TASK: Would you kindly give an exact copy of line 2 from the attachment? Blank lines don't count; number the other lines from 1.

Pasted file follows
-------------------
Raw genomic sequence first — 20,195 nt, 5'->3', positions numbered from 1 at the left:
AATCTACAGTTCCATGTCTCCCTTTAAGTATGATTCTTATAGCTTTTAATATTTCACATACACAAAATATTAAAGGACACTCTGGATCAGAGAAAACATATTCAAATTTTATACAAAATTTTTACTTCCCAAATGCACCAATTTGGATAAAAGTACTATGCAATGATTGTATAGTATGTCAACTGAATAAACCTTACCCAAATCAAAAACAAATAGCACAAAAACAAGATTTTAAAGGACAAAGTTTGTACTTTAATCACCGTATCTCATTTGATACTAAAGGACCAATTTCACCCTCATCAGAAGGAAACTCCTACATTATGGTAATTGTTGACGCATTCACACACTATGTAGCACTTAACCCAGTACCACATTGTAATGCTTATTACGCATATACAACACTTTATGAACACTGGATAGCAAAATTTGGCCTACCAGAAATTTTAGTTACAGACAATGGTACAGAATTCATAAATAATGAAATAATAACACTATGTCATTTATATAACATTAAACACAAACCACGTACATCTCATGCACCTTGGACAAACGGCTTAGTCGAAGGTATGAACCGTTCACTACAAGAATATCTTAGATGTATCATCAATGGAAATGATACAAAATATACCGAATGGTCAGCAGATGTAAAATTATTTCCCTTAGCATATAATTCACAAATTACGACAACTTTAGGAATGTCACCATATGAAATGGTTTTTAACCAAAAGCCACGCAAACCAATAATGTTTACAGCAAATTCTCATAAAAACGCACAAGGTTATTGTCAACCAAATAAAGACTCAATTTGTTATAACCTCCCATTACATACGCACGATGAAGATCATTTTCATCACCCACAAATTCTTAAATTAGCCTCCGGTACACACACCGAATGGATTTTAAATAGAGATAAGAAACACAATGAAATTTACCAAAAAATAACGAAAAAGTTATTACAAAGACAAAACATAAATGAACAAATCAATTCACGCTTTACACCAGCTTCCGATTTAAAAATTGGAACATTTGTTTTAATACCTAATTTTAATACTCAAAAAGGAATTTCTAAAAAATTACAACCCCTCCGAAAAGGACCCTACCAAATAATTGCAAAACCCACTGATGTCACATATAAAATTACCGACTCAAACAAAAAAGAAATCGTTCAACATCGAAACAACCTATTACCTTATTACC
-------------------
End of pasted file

AATCTACAGTTCCATGTCTCCCTTTAAGTATGATTCTTATAGCTTTTAATATTTCACATACACAAAATATTAAAGGACACTCTGGATCAGAGAAAACATATTCAAATTTTATACAAAATTTTTACTTCCCAAATGCACCAATTTGGATAAAAGTACTATGCAATGATTGTATAGTATGTCAACTGAATAAACCTTACCCAAATCAAAAACAAATAGCACAAAAACAAGATTTTAAAGGACAAAGTTTGTACTTTAATCACCGTATCTCATTTGATACTAAAGGACCAATTTCACCCTCATCAGAAGGAAACTCCTACATTATGGTAATTGTTGACGCATTCACACACTATGTAGCACTTAACCCAGTACCACATTGTAATGCTTATTACGCATATACAACACTTTATGAACACTGGATAGCAAAATTTGGCCTACCAGAAATTTTAGTTACAGACAATGGTACAGAATTCATAAATAATGAAATAATAACACTATGTCATTTATATAACATTAAACACAAACCACGTACATCTCATGCACCTTGGACAAACGGCTTAGTCGAAGGTATGAACCGTTCACTACAAGAATATCTTAGATGTATCATCAATGGAAATGATACAAAATATACCGAATGGTCAGCAGATGTAAAATTATTTCCCTTAGCATATAATTCACAAATTACGACAACTTTAGGAATGTCACCATATGAAATGGTTTTTAACCAAAAGCCACGCAAACCAATAATGTTTACAGCAAATTCTCATAAAAACGCACAAGGTTATTGTCAACCAAATAAAGACTCAATTTGTTATAACCTCCCATTACATACGCACGATGAAGATCATTTTCATCACCCACAAATTCTTAAATTAGCCTCCGGTACACACACCGAATGGATTTTAAATAGAGATAAGAAACACAATGAAATTTACCAAAAAATAACGAAAAAGTTATTACAAAGACAAAACATAAATGAACAAATCAATTCACGCTTTACACCAGCTTCCGATTTAAAAATTGGAACATTTGTTTTAATACCTAATTTTAATACTCAAAAAGGAATTTCTAAAAAATTACAACCCCTCCGAAAAGGACCCTACCAAATAATTGCAAAACCCACTGATGTCACATATAAAATTACCGACTCAAACAAAAAAGAAATCGTTCAACATCGAAACAACCTATTACCTTATTACC